New Year is that time when we make all sorts of resolutions about improving our health – to quit smoking, to exercise regularly, and to eat well. But despite the best intentions, come February, many of our resolutions will have fallen by the wayside and we’ll be back to our old habits.
So what can we do to ensure that we stick to our resolutions and improve our health?
Psychologists have found we’re more likely to succeed if we break our resolution into smaller goals that are specific, measurable and time-based.
It also helps to make a plan about how you can best stick to your resolution. For example, it’s not enough to stick a picture of a thin model on your fridge if you want to lose weight – you need to plan how you are going to shed the pounds.
Top tips to achieving your New Year’s resolution
- Make just one resolution. Your chances of success are greater when you are focused on changing just one aspect of your behaviour.
- Don’t wait until New Year’s Eve to think about your resolution. Take some time a few days before to reflect upon what you really want to achieve.
- Don’t feel you have to go with the usual resolutions – think about what you really want out of life.
- Break your goal into a series of steps that are concrete, measurable and time-based.
- Tell your friends and family about your goals. You’re more likely to get support and encouragement.
- Create a checklist of how life would be better once you obtain your aim. This will regularly remind yourself of the benefits associated with achieving your goals. Give yourself a small reward whenever you make progress to achieving your goals.
- Make your plans and chart your progress concrete by keeping a handwritten journal.
- Don’t be too disappointed if you revert to your old habits from time to time. Treat any failure as a temporary setback rather than a reason to give up altogether.
Common New Year health resolutions
Get practical tips to lose excess weight, including getting started, and healthy food swaps from the NHS Choices Lose weight link.
If you smoke, quit
If you’re having trouble quitting, start smoking less today – smoke only half a cigarette, and skip as many of your usual smokes as you can – and get help right away. Your local pharmacist is a good source of advice. Get some guidance about why it is you smoke to understand how best to stop doing it. Smoking cessation groups can be helpful and supportive, and medications like a nicotine patch can help decrease the cravings.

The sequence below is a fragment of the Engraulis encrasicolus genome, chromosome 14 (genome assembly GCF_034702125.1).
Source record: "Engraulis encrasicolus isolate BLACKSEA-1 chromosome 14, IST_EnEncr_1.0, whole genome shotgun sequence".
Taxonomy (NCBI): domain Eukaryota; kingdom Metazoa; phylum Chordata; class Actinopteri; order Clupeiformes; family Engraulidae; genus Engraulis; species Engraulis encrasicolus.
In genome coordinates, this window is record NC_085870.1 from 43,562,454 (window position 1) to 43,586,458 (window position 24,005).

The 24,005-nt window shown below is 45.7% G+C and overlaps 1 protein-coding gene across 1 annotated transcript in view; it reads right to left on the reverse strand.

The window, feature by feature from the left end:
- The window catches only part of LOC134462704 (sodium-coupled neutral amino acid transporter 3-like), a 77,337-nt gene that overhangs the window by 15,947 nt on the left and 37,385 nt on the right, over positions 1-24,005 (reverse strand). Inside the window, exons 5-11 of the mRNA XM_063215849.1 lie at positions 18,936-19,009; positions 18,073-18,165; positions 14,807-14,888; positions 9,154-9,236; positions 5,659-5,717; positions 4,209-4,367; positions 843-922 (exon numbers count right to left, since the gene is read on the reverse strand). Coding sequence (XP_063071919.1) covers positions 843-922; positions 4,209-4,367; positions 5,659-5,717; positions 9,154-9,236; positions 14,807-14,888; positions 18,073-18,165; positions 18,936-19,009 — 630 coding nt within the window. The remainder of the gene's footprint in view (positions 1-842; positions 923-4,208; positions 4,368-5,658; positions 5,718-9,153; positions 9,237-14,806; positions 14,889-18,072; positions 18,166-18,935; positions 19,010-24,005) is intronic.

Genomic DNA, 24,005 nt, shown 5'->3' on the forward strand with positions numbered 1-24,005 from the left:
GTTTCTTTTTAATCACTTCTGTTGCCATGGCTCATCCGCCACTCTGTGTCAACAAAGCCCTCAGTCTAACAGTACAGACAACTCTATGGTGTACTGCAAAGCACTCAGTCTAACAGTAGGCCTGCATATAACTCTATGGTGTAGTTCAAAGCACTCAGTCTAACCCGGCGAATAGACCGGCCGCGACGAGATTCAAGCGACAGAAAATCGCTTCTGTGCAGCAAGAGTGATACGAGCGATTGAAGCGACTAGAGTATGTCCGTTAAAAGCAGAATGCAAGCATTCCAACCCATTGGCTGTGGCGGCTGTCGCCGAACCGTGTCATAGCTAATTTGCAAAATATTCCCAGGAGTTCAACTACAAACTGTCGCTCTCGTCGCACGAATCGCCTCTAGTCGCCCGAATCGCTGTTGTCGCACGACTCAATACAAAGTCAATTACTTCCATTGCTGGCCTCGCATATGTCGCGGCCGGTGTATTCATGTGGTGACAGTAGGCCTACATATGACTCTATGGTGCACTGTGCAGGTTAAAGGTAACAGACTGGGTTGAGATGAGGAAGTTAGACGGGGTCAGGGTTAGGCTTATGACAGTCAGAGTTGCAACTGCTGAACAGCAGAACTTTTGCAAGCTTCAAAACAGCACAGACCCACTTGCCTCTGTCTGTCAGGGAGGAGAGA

If you look forward to – or at least do not actively hate -a particular physical activity, do it. If you like tennis find an indoor court. If you like dancing look into dance-based workouts. Do whatever will make you move. If you like what you are doing, chances are you will do it continually. If you do not like what you are doing, you won’t do it. Try a variety of activities until you find one that sticks.
Drink less alcohol
Calculate your units, get tips on cutting down, track your drinking and find out where to get help and support. Visit the NHS Choices link Drink less alcohol
Drink more water
No matter where you are, water should always be the first thing you reach for when you’re thirsty. Water truly is essential.
Eat more fruit and vegetables
Fruit and vegetables are a good source of vitamins and minerals including folate, vitamin C and potassium. They are an excellent source of dietary fibre, which helps to maintain a healthy gut and prevent constipation and other digestion problems. A diet high in fibre can also reduce your risk of bowel cancer, heart disease and stroke.
To get the most out of your 5 A DAY, your five portions should include a variety of fruit and vegetables. This is because different fruits and vegetables contain different combinations of fibre, vitamins, minerals and other nutrients.
Eat at least two fish meals per week
The evidence is strong that the oils in darker types of fish, such as salmon, tuna, mackerel and herring, are beneficial for the heart and brain and may even lower risk of cancer.
Click below to see a range of products from Spring Chicken that will help you with a healthier New Year.